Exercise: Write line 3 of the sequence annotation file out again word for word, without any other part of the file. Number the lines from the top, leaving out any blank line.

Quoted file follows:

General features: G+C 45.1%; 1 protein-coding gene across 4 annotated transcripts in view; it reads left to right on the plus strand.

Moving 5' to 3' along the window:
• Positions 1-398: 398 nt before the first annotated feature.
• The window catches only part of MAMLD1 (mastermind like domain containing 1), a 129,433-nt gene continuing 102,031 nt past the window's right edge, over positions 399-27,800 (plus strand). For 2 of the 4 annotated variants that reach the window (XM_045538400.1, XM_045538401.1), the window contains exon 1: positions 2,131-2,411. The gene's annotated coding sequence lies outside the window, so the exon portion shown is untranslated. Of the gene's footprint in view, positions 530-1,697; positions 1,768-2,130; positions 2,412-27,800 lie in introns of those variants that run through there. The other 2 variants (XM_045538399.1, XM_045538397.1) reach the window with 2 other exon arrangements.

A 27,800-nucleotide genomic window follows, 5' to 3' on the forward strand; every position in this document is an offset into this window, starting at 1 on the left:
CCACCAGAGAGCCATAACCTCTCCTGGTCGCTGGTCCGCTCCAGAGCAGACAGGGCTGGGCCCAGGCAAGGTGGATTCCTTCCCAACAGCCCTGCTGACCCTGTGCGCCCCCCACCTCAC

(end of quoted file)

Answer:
• Positions 1-398: 398 nt before the first annotated feature.